7 Top Tips For Wellbeing In The Workplace!
Mindfulness and well-being in the workplace have never been more important. Our work environment and pressure can start to seriously compromise our basic human needs, running us down and making us inefficient, irritable and jaded. Here I introduce my top 7 tips for staying in top form!
1. Take breaks from your screen & expose yourself to natural light
Computer (and phone) screens irritate the hypothalamus of the brain, keeping the nervous system over-stimulated. We become entranced and immersed with the screen after short periods of time, losing connection with our body sensations.
Hungry? Tired? Thirsty? These and other creative needs keep you balanced, but after 20 minutes you lose awareness of these.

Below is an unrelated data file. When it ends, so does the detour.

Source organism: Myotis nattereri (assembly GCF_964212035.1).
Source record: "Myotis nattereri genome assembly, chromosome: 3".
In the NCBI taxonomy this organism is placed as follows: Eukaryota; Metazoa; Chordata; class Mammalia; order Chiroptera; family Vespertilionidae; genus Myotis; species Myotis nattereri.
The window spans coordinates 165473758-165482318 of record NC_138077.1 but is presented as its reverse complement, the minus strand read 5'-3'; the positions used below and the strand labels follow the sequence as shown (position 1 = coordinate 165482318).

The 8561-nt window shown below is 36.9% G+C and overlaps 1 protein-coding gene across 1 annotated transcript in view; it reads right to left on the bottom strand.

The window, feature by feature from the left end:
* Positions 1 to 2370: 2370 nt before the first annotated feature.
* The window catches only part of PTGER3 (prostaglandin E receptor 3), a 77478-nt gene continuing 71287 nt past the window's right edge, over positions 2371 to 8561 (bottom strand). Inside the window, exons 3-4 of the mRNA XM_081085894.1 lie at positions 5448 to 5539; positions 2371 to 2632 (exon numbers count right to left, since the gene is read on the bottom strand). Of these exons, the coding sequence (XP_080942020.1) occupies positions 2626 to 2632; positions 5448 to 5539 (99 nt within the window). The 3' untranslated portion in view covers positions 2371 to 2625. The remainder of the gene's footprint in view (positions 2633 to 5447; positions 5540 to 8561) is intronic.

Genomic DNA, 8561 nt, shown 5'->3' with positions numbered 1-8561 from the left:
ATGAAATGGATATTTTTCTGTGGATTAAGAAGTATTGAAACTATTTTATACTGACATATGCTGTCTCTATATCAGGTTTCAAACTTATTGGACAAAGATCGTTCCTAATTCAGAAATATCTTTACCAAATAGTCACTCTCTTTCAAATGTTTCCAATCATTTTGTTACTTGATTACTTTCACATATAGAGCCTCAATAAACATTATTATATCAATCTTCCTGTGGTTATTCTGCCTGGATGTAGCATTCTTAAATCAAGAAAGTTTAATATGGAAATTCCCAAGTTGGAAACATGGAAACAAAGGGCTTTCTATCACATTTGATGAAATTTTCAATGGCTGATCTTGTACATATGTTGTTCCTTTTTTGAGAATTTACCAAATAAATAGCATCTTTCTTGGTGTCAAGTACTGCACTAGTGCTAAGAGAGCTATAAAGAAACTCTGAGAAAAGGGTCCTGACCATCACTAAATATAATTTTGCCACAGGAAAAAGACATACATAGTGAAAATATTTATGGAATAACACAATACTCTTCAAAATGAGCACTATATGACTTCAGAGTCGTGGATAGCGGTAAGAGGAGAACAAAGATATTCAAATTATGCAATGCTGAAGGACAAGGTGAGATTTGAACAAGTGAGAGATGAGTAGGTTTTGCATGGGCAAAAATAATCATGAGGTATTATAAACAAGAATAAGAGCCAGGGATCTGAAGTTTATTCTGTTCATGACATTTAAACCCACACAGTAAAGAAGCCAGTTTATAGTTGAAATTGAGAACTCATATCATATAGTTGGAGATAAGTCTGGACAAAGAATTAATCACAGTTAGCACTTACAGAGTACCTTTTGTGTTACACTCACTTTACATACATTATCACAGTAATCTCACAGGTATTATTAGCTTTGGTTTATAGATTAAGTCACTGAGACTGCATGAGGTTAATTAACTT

Once we have taken a break from our screen, we have the benefit of being reconnected with our feelings, along with some time to regenerate ourselves. And just think about how much time flies by whilst sat at a screen! Is this how you want your life to go by?
As for the natural light – glass filters out the spectral rays that need to hit your retina, so you must get outside into daylight for your body & mind to recognise daytime!
2. Quality sleep
It sounds absurd to discuss sleep in the same article on work habits, but the reality is we work late – sometimes very late. As we discussed in point 1, we can often end up spending longer on the screen than expected. Due to the aforementioned irritation of the hypothalamus, your nervous system can actually take hours to switch off – even after falling asleep! The result is much less energy the next day.
Try to stay away from ‘blue screen’ devices a couple of hours before sleep and engage with an old school approach such as picking up a book.